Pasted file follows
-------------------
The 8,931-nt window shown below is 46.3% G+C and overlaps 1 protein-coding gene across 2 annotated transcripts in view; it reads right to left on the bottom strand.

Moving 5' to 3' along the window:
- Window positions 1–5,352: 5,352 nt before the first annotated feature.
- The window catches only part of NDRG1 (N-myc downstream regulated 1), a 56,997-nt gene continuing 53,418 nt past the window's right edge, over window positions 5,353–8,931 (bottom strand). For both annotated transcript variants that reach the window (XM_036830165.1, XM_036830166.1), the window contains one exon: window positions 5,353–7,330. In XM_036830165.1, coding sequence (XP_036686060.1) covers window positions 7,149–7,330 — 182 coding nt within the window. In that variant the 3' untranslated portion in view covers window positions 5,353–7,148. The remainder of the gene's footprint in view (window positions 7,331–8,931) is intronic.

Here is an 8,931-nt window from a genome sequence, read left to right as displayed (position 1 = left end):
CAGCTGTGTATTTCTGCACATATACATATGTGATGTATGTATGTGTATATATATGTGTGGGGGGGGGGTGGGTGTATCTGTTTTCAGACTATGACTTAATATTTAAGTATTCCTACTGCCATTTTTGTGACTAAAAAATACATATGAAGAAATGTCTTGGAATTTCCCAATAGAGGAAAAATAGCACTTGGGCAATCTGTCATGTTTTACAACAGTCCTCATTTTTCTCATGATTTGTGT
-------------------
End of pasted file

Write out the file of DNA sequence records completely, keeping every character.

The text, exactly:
The 8,931-nt window shown below is 46.3% G+C and overlaps 1 protein-coding gene across 2 annotated transcripts in view; it reads right to left on the bottom strand.

Moving 5' to 3' along the window:
- Window positions 1–5,352: 5,352 nt before the first annotated feature.
- The window catches only part of NDRG1 (N-myc downstream regulated 1), a 56,997-nt gene continuing 53,418 nt past the window's right edge, over window positions 5,353–8,931 (bottom strand). For both annotated transcript variants that reach the window (XM_036830165.1, XM_036830166.1), the window contains one exon: window positions 5,353–7,330. In XM_036830165.1, coding sequence (XP_036686060.1) covers window positions 7,149–7,330 — 182 coding nt within the window. In that variant the 3' untranslated portion in view covers window positions 5,353–7,148. The remainder of the gene's footprint in view (window positions 7,331–8,931) is intronic.

Here is an 8,931-nt window from a genome sequence, read left to right as displayed (position 1 = left end):
CAGCTGTGTATTTCTGCACATATACATATGTGATGTATGTATGTGTATATATATGTGTGGGGGGGGGGTGGGTGTATCTGTTTTCAGACTATGACTTAATATTTAAGTATTCCTACTGCCATTTTTGTGACTAAAAAATACATATGAAGAAATGTCTTGGAATTTCCCAATAGAGGAAAAATAGCACTTGGGCAATCTGTCATGTTTTACAACAGTCCTCATTTTTCTCATGATTTGTGT